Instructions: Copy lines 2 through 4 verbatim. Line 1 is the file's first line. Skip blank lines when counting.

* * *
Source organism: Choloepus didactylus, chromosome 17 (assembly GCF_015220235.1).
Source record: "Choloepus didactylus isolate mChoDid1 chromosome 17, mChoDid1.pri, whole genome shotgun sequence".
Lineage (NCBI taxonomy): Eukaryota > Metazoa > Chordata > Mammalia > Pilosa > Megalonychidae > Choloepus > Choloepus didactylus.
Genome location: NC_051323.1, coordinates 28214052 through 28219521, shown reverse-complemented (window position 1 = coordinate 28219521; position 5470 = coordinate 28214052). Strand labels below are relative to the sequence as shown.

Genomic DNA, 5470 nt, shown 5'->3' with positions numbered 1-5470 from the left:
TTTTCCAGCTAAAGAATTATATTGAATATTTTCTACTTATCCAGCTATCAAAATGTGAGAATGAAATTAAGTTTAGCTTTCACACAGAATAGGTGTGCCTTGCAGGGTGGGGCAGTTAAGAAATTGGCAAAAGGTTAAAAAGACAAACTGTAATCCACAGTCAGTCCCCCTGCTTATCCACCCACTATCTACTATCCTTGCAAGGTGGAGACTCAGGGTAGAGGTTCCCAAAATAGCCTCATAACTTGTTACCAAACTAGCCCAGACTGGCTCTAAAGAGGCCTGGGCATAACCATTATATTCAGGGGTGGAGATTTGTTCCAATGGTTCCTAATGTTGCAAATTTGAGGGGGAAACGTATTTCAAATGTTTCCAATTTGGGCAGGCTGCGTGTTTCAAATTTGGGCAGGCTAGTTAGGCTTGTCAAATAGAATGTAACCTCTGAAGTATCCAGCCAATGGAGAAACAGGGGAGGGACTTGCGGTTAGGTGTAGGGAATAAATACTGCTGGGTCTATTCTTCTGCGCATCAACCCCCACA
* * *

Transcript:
Source record: "Choloepus didactylus isolate mChoDid1 chromosome 17, mChoDid1.pri, whole genome shotgun sequence".
Lineage (NCBI taxonomy): Eukaryota > Metazoa > Chordata > Mammalia > Pilosa > Megalonychidae > Choloepus > Choloepus didactylus.
Genome location: NC_051323.1, coordinates 28214052 through 28219521, shown reverse-complemented (window position 1 = coordinate 28219521; position 5470 = coordinate 28214052). Strand labels below are relative to the sequence as shown.